Haniwa Horse

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Haniwa Horse

Japan, 6th century A.D.
Sculpture
Earthenware
47 3/4 x 45 3/4 x 16 1/4 in. (121.29 x 116.21 x 41.28 cm)
Gift of the David Bohnett Foundation, Lynda and Stewart Resnick, Camilla Chandler Frost, Victoria Jackson and William Guthy, and Laurie and Bill Benenson (M.2008.102)
Currently on public view:
Pavilion for Japanese Art, floor 3 MAP IT
Pavilion for Japanese Art, floor 3

Since gallery displays may change often, please contact us before you visit to make certain this item is on view.

History

This type of sculpture is called a haniwa, meaning "clay ring". Haniwa were placed on top of tombs for the wealthy elite in Japan from 300 to 600 AD....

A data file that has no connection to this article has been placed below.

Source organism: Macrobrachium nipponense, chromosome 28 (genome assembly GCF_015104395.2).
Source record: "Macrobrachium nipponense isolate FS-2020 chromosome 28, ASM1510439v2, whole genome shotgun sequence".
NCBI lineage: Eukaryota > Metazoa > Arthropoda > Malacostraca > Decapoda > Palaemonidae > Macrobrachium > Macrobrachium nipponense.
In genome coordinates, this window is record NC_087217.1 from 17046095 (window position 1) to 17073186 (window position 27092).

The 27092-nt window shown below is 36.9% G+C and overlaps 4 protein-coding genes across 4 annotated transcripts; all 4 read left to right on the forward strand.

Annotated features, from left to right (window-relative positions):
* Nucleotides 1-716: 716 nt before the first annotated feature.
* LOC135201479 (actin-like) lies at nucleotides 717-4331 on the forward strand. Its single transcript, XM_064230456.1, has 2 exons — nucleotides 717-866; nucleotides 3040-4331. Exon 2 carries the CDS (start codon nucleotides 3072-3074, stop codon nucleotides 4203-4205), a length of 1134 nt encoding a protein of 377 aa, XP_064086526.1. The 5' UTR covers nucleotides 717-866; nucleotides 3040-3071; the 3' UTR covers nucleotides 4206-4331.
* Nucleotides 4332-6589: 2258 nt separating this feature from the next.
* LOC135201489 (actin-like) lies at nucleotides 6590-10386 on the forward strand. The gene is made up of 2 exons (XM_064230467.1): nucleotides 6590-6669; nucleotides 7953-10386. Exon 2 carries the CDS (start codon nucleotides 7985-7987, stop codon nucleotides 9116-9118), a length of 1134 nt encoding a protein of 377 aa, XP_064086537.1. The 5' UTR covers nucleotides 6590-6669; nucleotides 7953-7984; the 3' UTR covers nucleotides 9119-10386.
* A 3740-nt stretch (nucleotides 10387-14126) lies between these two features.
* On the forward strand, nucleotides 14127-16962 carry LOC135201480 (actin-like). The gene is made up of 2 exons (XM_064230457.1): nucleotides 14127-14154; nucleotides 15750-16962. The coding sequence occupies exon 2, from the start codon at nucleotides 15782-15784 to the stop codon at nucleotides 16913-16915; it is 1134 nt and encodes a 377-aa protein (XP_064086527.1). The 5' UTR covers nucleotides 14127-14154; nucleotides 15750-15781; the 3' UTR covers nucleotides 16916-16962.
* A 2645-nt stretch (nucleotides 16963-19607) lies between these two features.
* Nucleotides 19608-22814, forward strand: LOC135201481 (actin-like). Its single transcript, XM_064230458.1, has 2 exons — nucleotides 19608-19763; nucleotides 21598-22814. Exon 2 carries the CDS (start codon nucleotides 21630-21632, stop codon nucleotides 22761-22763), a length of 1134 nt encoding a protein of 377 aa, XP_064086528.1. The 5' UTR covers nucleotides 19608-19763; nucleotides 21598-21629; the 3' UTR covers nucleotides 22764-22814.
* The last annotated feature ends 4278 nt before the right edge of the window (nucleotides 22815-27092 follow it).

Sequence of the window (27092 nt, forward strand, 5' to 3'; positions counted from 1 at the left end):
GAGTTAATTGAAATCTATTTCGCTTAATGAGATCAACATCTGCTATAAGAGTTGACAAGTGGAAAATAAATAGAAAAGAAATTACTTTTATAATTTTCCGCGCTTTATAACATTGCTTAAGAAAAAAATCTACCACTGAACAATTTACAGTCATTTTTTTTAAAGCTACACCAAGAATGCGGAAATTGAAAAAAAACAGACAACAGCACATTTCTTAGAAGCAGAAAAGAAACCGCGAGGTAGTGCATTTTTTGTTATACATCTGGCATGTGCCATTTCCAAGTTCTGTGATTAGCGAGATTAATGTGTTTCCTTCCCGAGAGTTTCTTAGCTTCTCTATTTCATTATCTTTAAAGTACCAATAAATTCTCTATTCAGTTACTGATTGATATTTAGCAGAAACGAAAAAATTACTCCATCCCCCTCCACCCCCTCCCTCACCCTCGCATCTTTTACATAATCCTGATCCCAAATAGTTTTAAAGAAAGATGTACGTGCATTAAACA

This type of sculpture is called a haniwa, meaning "clay ring". Haniwa were placed on top of tombs for the wealthy elite in Japan from 300 to 600 AD. There are many surviving examples of haniwa, but this horse is extraordinarily tall, at four feet.

When the museum acquired the piece, extensive testing took place to make sure that it was authentic. To hear conservator John Hirx explain the thermoluminescence testing process, press the audio play button below.

More...

Bibliography

  • Mintz, Robert. 2014. Japanese Ceramics for the Twenty-first century: the Betsy and Robert Feinberg Collection. Baltimore, Maryland: the Walters Art Museum.